I never thought I would be writing this letter, but I feel I must respond to the hand of friendship held out to me by the Bishop of Leeds in the Radio Times. It is true that I have had a bad press; and the time has come to do something about it.
The problem, as I see it, has been that the whole case has been dominated by the (rather prejudiced) evidence of the Evangelists. I am portrayed as the ultimate nark. (Well, they would say that, wouldn’t they?) And Jesus is always the centre of attention.
Seen from my perspective matters look very different.
Far from turning into a world-wide church which would last two thousand years, the Jesus movement looked played out to me. It was going nowhere. The pragmatic – and the kindest – thing to do was to bring it to a relatively painless end. Better the death of one man than the mayhem and slaughter which would almost certainly have followed. I was acting altruistically. The money business was a slanderous addition inserted to accord with some obscure Biblical ‘prophecy’, the way these people do.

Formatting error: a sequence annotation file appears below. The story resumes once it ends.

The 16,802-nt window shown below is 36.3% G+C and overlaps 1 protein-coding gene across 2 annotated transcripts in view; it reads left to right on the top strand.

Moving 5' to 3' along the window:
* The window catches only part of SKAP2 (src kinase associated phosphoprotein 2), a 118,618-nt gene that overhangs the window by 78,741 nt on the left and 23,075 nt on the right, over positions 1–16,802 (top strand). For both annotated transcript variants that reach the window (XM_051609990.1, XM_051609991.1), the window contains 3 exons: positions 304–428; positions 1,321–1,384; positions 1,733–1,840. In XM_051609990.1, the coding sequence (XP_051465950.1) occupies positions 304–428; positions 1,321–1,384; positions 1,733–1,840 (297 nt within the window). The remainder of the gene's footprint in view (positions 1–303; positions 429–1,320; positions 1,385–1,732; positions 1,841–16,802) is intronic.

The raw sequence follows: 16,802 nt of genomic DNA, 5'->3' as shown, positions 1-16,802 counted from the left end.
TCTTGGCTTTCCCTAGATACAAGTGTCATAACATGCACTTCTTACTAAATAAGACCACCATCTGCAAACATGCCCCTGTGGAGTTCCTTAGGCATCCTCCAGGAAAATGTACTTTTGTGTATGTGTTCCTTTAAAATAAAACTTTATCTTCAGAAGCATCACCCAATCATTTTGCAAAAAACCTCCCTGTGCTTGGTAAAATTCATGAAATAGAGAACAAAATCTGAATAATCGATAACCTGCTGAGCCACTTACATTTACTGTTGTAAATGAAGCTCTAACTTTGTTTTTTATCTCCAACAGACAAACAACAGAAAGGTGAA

Caiaphas (the old time-server) grasped that; and Pilate, in my view, acted in a practical and statesman-like manner. Everything turned out as I predicted: the so-called disciples simply melted away, and all that was left was a gaggle of the sort of neurotic women who always cling to a figure like Jesus. I had prevented a personal tragedy becoming a national crisis.
Hats off, then, to your Nick Baines for finally grasping the realities of the situation and putting in a good word for me, after all this time.
Personally I am not a joiner, but if I were, the Church of England might be just the place for me. Who knows, I might find a home at last among the open-minded and non-judgemental?